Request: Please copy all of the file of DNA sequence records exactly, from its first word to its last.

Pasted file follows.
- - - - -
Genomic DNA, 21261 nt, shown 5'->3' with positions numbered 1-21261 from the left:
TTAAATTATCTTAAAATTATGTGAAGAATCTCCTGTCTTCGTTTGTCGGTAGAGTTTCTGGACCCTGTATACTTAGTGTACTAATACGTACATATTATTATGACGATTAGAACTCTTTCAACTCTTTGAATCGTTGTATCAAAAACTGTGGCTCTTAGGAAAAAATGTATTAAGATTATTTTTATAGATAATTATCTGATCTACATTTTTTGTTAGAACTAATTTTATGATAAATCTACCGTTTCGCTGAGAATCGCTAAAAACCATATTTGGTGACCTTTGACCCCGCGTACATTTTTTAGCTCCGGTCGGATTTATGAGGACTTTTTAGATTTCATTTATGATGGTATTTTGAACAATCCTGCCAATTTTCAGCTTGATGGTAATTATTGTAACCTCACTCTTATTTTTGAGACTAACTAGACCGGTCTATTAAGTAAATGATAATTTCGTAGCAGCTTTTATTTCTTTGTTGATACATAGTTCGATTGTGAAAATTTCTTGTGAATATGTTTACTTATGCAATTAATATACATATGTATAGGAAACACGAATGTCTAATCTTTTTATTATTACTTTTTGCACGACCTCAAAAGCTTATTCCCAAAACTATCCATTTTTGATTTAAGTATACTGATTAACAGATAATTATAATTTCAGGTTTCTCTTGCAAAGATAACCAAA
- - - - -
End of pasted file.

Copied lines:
Genomic DNA, 21261 nt, shown 5'->3' with positions numbered 1-21261 from the left:
TTAAATTATCTTAAAATTATGTGAAGAATCTCCTGTCTTCGTTTGTCGGTAGAGTTTCTGGACCCTGTATACTTAGTGTACTAATACGTACATATTATTATGACGATTAGAACTCTTTCAACTCTTTGAATCGTTGTATCAAAAACTGTGGCTCTTAGGAAAAAATGTATTAAGATTATTTTTATAGATAATTATCTGATCTACATTTTTTGTTAGAACTAATTTTATGATAAATCTACCGTTTCGCTGAGAATCGCTAAAAACCATATTTGGTGACCTTTGACCCCGCGTACATTTTTTAGCTCCGGTCGGATTTATGAGGACTTTTTAGATTTCATTTATGATGGTATTTTGAACAATCCTGCCAATTTTCAGCTTGATGGTAATTATTGTAACCTCACTCTTATTTTTGAGACTAACTAGACCGGTCTATTAAGTAAATGATAATTTCGTAGCAGCTTTTATTTCTTTGTTGATACATAGTTCGATTGTGAAAATTTCTTGTGAATATGTTTACTTATGCAATTAATATACATATGTATAGGAAACACGAATGTCTAATCTTTTTATTATTACTTTTTGCACGACCTCAAAAGCTTATTCCCAAAACTATCCATTTTTGATTTAAGTATACTGATTAACAGATAATTATAATTTCAGGTTTCTCTTGCAAAGATAACCAAA